When the case of Ansin v. Ansin, 457 Mass. 283 was decided in 2010 we got an answer to a question that was unanswered in Massachusetts. We now know how to execute binding post-nuptial agreements and that if done properly they will be enforceable in court if necessary. Since that case was decided we have recommended to several of our clients not to divorce their spouses, but rather to stay married with a post-nuptial agreement in place to deal with the finances.
The most common reason we have recommended a post-nuptial agreement rather than divorce is when clients are older. Here is an example:
Husband and wife are both retired, living on social security and their investments. They have been separated for a year or so and now their friends and family have recommended that they divorce. One of the spouses has a medical condition that will shorten his/her life expectancy. Neither party desires to remarry.
If these parties divorce, they will each receive half of the marital estate. Since neither is working, there will be no alimony. When the first of the couple dies, their assets will go to whomever they designate in their wills since they are no longer married. That could be a new romantic interest or charity or even the parties’ children. But in any event the assets will likely not be available for the surviving spouse.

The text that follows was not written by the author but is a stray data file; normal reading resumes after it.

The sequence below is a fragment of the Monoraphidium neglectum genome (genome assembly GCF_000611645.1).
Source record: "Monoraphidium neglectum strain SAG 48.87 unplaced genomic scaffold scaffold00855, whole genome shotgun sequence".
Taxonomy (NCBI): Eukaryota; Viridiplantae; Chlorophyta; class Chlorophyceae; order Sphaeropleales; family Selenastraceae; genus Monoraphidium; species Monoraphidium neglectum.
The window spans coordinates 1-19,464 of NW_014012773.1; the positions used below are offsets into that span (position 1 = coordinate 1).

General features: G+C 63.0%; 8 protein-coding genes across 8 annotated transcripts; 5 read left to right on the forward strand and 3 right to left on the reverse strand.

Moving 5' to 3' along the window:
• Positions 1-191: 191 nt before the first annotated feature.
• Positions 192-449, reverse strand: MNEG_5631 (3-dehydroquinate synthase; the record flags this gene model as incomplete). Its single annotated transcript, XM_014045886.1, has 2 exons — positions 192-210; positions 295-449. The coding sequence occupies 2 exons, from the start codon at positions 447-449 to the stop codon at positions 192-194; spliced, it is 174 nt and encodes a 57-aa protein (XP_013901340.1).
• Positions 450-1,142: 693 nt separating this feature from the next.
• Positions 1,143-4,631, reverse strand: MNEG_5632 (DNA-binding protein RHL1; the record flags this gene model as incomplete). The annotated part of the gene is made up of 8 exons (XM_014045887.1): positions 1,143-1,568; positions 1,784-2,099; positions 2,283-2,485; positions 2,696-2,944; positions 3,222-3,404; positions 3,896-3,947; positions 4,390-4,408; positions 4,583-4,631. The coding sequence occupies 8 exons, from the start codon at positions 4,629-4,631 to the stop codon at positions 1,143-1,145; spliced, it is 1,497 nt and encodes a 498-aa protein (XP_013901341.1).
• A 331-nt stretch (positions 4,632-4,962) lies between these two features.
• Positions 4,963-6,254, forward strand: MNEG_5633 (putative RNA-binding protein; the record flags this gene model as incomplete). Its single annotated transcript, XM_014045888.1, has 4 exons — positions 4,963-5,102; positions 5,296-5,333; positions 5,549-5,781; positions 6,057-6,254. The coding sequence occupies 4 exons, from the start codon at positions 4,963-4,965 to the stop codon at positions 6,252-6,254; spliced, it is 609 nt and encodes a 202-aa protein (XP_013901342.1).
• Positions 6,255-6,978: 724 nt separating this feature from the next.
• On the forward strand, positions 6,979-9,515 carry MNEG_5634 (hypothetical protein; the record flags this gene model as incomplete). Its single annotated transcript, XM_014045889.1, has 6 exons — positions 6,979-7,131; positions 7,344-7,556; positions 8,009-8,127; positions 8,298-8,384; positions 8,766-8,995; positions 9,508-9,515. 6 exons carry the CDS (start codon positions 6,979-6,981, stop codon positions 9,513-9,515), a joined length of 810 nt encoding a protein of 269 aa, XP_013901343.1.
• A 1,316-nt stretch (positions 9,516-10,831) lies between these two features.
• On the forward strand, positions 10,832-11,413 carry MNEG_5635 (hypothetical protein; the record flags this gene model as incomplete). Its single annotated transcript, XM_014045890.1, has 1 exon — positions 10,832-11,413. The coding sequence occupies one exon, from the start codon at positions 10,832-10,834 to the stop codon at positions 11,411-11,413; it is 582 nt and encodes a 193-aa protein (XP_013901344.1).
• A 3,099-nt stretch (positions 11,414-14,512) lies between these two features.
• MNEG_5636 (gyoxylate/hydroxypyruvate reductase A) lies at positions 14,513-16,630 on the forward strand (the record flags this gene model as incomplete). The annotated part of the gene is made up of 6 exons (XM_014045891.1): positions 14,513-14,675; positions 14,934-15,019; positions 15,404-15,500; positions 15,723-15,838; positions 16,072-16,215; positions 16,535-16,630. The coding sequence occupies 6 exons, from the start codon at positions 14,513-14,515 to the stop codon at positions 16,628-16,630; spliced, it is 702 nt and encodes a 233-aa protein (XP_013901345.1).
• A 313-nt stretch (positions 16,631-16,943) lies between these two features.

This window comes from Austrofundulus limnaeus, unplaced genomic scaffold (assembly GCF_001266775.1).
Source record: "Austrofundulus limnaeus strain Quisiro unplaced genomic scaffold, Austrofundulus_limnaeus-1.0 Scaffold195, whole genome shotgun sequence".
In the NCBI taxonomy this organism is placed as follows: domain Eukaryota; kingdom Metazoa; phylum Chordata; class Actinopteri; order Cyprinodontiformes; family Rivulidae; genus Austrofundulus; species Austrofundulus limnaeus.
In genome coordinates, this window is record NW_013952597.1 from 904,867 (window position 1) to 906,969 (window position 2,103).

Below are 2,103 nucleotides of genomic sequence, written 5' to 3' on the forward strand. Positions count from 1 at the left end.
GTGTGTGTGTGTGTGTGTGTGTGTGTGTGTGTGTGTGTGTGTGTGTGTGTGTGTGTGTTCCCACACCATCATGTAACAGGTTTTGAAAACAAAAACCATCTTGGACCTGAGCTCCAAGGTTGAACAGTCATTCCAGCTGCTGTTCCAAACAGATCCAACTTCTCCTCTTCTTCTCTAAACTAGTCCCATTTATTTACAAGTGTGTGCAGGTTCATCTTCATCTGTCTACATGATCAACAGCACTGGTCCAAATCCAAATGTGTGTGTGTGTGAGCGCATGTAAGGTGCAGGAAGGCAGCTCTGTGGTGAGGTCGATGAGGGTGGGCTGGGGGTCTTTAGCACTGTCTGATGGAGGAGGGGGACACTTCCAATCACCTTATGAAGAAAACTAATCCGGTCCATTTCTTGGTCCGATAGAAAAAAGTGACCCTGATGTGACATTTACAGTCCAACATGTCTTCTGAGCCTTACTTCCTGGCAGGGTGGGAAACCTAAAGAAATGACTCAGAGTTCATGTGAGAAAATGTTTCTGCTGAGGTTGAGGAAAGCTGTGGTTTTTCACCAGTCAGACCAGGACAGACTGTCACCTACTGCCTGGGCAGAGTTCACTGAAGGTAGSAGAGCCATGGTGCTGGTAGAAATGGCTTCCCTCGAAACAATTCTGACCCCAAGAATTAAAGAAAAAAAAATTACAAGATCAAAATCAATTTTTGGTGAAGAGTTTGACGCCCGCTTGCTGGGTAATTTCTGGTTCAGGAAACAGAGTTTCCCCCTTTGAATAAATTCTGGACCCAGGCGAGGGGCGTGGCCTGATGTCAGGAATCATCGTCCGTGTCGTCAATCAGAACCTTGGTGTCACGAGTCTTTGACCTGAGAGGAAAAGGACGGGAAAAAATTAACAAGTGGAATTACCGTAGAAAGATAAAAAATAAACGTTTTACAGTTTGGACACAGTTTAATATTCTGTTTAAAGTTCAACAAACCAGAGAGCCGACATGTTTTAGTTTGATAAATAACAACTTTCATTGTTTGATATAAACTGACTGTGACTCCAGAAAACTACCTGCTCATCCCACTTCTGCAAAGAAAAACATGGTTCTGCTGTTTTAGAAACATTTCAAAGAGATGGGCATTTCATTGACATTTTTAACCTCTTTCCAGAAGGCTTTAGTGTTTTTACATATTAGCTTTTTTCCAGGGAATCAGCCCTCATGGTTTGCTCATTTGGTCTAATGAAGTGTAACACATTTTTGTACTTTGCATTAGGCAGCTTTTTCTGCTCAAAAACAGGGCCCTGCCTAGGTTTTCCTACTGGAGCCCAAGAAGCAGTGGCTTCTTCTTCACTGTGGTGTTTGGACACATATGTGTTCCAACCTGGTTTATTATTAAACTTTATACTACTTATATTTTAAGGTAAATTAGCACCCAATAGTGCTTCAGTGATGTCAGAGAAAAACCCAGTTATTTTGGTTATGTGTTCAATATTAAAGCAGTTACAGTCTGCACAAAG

With a binding post-nuptial agreement and proper estate planning documents, the parties can stay married, but continue to live apart, and upon the death of the first to die, the survivor will have 100% of the remaining marital estate to live on. The post-nuptial agreement can also contain binding provisions regarding how the parties investments are managed, including provisions for dividing income and expenses between the parties. This is a much better solution especially in times when retirement accounts and real estate values have been affected so badly by the recession.